Jerry is sophisticated and bright. He is a scholar, author, activist, and entrepreneur with a long list of accomplishments. He knows President Obama and was friends with Princess Diana. Jerry lost his leg and almost his life when he stepped on a landmine in Israel. Since then he has worked to protect the dignity and equality of hundreds of millions of people with disabilities. He has spearheaded efforts to promote a mine-free Middle-East and was a co-recipient of the 1997 Nobel Peace Prize.
All that is impressive; but when I met Jerry in India, I didn’t know any of this.
One day, I flopped down beside him on a tour bus and said, “Dude, we need to talk. I’m desperate.”
He looked at me inquisitively.
“Everyone here is so holy. I need some irreverence. I think you can help.”
I was right about Jerry. We became friends, instantly bonded in the art of sacred irreverence.
Our irreverence is sacred because it’s 99% self-directed. We laugh at our own imperfections. Jerry is particularly gifted at finding humor in his alleged disability.
He speaks openly about what it’s like to be a one-legged man in a two-legged culture. He speaks to groups all over the world and shakes his head at some of the questions people ask him, such as:
“Does your wife know about the one leg?” Seriously.
In India, we delighted in comparing ourselves to others and failing to measure up.
One night everyone in our group went to a restaurant and received flower leis. Shortly afterwards, Jerry found me.
“Guess what,” he muttered. “Kishan gave his flowers away to a street vendor.”
“We suck.” I replied.
Jerry nodded. We liked our flowers. And we felt like crap because we weren’t as generous as Kishan.
My favorite Jerry moment happened the night I sang at the Seva Café. I wrote about this in an earlier post. Nipun asked me to sing. I was grossly underprepared, but willing. Part of my lack of preparedness was complete amnesia around remembering the names of our local Indian colleagues. This included the name of someone I needed to introduce that night. I asked Jerry and others at my table to help me. “What’s that volunteer’s name?” I begged.
Jerry said, “Don’t ask me. You see that guy Josephji?” (Josephji was the renunciate who taught me the meaning of detachment).
I nodded, “Yeah, I know Josephji.”
“Well I called him David to his face, for a whole day.”
And then it was time to sing, and I laughed my way onto the stage, where I called up Boom-chicka Boomerang, whose real name was Bhumika.
Late that night, Jerry and I reconnected back at the ashram. We spoke about the joy of the evening and continued poking fun at ourselves.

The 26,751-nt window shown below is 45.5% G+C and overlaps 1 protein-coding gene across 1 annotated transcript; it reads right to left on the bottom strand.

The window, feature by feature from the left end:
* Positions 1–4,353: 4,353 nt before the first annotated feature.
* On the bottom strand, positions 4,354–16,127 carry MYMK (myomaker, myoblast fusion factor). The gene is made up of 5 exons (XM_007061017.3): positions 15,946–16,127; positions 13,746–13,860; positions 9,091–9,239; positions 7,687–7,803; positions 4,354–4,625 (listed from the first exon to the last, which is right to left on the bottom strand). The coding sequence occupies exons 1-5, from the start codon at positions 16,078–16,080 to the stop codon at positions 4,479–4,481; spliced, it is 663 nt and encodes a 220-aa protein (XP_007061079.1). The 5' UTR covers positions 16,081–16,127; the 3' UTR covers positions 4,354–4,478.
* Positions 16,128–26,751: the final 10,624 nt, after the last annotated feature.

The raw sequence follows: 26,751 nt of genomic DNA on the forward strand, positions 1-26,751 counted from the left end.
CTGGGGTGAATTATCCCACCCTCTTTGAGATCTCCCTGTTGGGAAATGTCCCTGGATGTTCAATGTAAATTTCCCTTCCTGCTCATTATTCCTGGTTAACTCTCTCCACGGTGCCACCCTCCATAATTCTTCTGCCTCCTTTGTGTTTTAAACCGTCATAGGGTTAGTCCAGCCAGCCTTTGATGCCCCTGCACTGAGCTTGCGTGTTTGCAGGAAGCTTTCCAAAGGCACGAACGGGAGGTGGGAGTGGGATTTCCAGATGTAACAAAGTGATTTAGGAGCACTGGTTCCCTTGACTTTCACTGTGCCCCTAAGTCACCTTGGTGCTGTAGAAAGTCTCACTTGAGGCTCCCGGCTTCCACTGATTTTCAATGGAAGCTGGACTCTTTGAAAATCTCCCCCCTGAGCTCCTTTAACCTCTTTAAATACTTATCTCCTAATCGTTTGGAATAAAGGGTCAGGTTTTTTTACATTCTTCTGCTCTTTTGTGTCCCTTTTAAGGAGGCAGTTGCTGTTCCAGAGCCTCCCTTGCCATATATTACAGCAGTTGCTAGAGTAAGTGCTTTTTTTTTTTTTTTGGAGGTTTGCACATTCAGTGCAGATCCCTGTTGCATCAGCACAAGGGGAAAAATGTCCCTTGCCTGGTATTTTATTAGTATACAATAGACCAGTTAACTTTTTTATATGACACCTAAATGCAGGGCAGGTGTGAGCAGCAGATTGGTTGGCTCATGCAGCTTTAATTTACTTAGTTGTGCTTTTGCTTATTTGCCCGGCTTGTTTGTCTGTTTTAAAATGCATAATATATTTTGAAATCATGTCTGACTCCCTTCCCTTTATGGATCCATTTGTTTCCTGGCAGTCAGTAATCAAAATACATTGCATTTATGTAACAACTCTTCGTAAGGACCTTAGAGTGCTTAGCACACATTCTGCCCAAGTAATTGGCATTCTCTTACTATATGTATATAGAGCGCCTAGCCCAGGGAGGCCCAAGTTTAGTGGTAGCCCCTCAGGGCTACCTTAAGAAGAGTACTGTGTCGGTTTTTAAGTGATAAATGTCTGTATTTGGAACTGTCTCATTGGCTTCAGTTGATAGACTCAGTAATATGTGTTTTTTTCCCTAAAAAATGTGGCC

“I have to tell you something,” he said.
“I couldn’t tell you before you sang. I thought you might lose it.”
“Tell me now.”
“So you know when I said I called Jospephji ‘David’ for a whole day?”
“Yeah,” I smiled again.
“Well it got worse. We were in the kitchen chopping vegetables. I called him ‘David’. And then a volunteer told me. ‘His name isn’t David. It’s Josephji.’ And then I put my foot in my mouth.”
“Really?” I said.
Jerry nodded, “yeah, so I found out his name is Josephji; and then I asked Joseph…. (He paused to collect himself)…. ‘What does the G. stand for?”
We both laughed so hard we fell to our knees on the cement walkway.
I don’t know why it was funny. Maybe because there were about sixty people talking about Gandhi-ji every day. Maybe it was because the volunteers often referred to us as Jerry-ji or Bonnie-ji. It was clear that ji wasn’t the letter “G.” It was not an initial for a middle name, but a term of respect.
Really, our laughter was delight in human frailty. Both of us trying to fit in, trying to avoid the stigma of American ego-centricity, trying to be respectful and as good as people like Kishan who gave away all their flowers. Trying to be like all the really holy people around us.
Jerry’s “What does the G. stand for” was simply dear. It revealed how easy it is for even the most sophisticated and accomplished among us to be well-intended but clueless. Jerry’s faux pas reminded me that we’re all partially blind, lame, disabled, and bliss-abled. Human disability becomes bliss-ability when we trade shame for laughter; laughter connects us to the achingly divine human comedy called existence.
Later that week, we got deeper into the teachings of Gandhi 3.0. All of us sat in a circle, skilled and noble colleagues together. We pondered unanswerable questions about things that matter. The conversations were deep and infinite.
Later we processed what we discovered over chai and exquisite vegetarian food. We talked about everything – life, service, and meaning. We answered questions then questioned answers. And every now and then, something led me to say, “Jerry I have one more really important question.”
“What?” he’d ask, eager to help.
“What does the G. stand for?”
And we’d laugh again, like old friends with shared history and inside jokes.
When I speak to Jerry or email him now, I often call him Jerry G. I think know what the G. stands for. It could be Grace, it could be Goodwill. I think it’s Greatness of Heart. Jerry has a Great Heart. A heart great enough to hold the impossible paradoxes of dark and light, irreverence and reverence, woundedness and triumph, human and divine. Namaste Jerry G.!
What paradoxes do you hold? Can you find a way to laugh at the divine comedy of existence?